To understand the severity of the betrayal of Judas we need to understand the cultures of first-century Jewish people. The Jewish people have a more group-oriented understanding then we do. We are more individual based. An example of this is the Jewish people would often have great-grandparents, parents, and children all living in one house. We encourage children to move out as a sign of their independence. To share a meal with someone in the Jewish culture is a sign of oneness and it celebrates a deep cohesiveness and intimacy. We eat on the run and in our vehicles all the time and have lost the sense of what a meal can mean.
In our Gospel, Jesus says, “One of you will betray me, the one I dip my bread into the dish and give it to this person.” The act of dipping bread into a cup and sharing that with someone was done to say, “I honor you and my good friend, and I think the best of you.” So when Judas accepted the morsel of food from Jesus, I wonder how Judas must have felt. Jesus is saying to him, “Do what you want to do, but know that my love for you is unwavering.” It is no wonder Judas got up and left in a hurry.
I wonder how Jesus felt after doing this with Judas. Did his heartbreak? What was more hurtful, the nails to be driven into his hands and his feet or being betrayed by a friend? To be betrayed is described as something like the worst pain possible because it cuts so deep.
Many of us know the pain of betrayal from a friend, and it stinks. What we are to examine in our lives is how we have betrayed others and hurt them? As we draw closer to celebrating the Triduum, the “Holiest” of Days, may we not turn our backs, but be reconciled with those who oppose us.
Tuesday of Holy Week
Isaiah 49: 1-6
John 13: 21-33, 36-38
Preface II of the Passion of the Lord pg. 408
How are we to answer God’s call? Our readings show us how three people responded.
In our Gospel Judas took advantage of his vocation; he used the common funds for his personal gain. We can only speculate about why he betrayed Jesus; he may have been thinking he was helping Jesus, or he may have just given up on Jesus. Whatever his motive, Judas gave up on being a follower of Jesus, and he decided to do things his way.
Peter was boastful and instead of following the path of Jesus he and his pride went another way. Relying too much on himself, thinking he was taking the high road, Peter protested that he could protect Jesus from harm even if he had to die to do it!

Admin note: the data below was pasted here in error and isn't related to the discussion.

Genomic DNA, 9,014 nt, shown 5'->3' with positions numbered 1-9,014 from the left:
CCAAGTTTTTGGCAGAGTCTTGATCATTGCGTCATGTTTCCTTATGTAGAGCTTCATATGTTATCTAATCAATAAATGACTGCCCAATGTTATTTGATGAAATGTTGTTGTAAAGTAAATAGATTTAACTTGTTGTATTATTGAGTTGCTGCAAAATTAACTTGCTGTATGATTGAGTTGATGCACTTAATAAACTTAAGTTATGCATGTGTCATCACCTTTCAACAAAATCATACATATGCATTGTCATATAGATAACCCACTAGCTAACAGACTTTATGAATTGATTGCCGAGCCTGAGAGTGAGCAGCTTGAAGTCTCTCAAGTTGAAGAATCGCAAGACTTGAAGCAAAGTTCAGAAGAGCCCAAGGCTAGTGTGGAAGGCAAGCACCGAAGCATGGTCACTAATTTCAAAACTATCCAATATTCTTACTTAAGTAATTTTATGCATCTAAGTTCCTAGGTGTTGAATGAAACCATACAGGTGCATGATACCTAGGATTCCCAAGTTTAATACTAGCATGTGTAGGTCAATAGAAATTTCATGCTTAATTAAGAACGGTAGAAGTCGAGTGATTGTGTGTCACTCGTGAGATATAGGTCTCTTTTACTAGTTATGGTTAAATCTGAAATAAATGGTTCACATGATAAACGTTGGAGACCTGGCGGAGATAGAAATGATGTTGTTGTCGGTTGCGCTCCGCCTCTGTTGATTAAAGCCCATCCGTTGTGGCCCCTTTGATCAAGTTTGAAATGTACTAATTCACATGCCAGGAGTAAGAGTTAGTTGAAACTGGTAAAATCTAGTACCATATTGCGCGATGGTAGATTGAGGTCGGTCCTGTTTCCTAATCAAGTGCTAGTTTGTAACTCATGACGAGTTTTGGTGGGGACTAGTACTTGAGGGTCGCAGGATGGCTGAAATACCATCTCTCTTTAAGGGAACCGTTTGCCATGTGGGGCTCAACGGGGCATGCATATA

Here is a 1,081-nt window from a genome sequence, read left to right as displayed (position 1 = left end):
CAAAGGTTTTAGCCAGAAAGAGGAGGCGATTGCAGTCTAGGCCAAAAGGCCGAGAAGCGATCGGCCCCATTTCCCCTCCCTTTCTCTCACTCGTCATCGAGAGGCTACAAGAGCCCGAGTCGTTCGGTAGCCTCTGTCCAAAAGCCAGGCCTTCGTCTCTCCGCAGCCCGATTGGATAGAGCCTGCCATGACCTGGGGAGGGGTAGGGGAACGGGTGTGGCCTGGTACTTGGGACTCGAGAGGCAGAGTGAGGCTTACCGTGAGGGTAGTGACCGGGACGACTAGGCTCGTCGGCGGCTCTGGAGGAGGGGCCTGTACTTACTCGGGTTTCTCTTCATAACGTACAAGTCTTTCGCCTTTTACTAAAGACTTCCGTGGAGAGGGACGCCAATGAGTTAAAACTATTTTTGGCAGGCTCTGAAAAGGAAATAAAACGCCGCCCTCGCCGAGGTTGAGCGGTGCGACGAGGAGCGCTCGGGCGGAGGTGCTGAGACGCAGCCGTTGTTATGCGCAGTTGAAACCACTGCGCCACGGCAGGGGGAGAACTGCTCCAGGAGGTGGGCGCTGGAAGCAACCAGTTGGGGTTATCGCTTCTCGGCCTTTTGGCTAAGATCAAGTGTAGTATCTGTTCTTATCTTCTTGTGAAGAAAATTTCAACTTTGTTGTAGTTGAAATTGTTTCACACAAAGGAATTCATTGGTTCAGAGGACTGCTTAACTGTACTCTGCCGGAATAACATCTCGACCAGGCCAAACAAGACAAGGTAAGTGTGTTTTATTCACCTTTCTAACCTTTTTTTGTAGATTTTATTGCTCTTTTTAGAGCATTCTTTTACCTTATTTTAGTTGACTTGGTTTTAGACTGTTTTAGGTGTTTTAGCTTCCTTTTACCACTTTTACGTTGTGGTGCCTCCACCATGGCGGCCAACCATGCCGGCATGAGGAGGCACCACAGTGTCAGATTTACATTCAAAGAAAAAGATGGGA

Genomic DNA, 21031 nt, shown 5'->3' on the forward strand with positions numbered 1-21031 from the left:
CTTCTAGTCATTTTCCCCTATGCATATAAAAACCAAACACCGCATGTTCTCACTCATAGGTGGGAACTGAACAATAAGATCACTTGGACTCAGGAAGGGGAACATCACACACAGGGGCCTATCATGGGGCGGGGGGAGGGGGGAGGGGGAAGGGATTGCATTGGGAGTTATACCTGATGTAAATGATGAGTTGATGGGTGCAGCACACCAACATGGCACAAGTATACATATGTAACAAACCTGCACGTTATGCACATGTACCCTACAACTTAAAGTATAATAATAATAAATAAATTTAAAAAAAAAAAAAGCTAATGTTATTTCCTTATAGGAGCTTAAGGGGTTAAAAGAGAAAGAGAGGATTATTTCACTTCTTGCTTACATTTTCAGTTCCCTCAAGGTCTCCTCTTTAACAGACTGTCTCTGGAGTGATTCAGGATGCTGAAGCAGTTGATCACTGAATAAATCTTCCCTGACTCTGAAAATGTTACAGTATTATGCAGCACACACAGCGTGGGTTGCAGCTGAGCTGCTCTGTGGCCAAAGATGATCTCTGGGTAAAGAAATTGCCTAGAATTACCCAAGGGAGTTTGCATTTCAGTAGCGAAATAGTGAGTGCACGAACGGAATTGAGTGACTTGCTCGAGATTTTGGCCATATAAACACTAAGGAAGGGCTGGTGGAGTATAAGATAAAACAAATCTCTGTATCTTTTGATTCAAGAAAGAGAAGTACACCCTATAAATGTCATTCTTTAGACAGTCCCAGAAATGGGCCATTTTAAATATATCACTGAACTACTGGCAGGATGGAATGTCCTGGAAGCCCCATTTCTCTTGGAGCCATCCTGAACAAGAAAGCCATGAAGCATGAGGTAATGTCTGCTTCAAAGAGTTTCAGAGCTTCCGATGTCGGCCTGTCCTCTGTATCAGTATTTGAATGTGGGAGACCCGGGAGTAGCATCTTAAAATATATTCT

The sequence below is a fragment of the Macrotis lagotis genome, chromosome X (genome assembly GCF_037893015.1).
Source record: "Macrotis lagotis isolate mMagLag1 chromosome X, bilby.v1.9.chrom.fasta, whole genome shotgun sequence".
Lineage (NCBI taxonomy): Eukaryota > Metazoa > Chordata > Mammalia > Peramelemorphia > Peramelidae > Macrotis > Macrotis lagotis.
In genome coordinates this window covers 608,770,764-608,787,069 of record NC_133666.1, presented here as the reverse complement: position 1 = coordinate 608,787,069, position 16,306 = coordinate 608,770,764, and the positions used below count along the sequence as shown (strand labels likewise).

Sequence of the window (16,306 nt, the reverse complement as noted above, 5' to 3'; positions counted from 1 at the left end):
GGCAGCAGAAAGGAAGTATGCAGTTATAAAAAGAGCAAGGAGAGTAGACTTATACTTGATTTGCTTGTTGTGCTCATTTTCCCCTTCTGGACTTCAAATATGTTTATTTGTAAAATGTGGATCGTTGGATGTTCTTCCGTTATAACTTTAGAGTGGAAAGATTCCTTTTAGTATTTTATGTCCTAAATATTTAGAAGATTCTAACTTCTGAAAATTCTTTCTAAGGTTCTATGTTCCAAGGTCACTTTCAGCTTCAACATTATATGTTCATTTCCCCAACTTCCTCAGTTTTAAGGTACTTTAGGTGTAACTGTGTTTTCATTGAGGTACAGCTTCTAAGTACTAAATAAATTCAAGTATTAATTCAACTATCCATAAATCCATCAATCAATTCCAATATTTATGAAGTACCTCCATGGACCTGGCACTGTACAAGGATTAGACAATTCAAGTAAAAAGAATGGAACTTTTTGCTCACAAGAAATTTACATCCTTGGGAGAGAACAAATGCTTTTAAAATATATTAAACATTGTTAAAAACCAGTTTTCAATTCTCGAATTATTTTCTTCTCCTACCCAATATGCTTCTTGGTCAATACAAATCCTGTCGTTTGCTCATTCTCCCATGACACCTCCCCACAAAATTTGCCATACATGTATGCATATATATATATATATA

The suffering servant of the first reading, however, recognized both the origin of his call and the source of his strength. He judged his role not in terms of success but in terms of fidelity. Though he had known he had toiled in vain, he knew his dedication to doing things God’s was the surest way to go.
As we prepare to walk with Jesus toward Calvary, we are reminded that we are servants that we do not always understand the Master’s intention that our duty is to follow, not lead. Judas rejected the plan of Jesus; Peter tried to change it; the suffering servant looked to God for strength through the whole journey.
How will we respond?
Palm Sunday of the Lord’s Passion
Procession with Palms
Readings for Mass
Mark 14:1 – 15:47
What we celebrate today the doorway into Holy Week. However, each year as this day comes I do not know how to feel. I always feel so inadequate, because I cannot pray enough, I always feel I cannot be holy enough because what Jesus does this week is so much more than I can do. I know the palms we wave will become the ashes on our foreheads next year. I know for every victorious entrance into Jerusalem there will be a sad exit on Friday. If we truly understand what it means for Jesus to be the Messiah and where this parade is going to end, it will raise many questions. So, this week challenges us not to try and explain things but to experience things with our whole selves.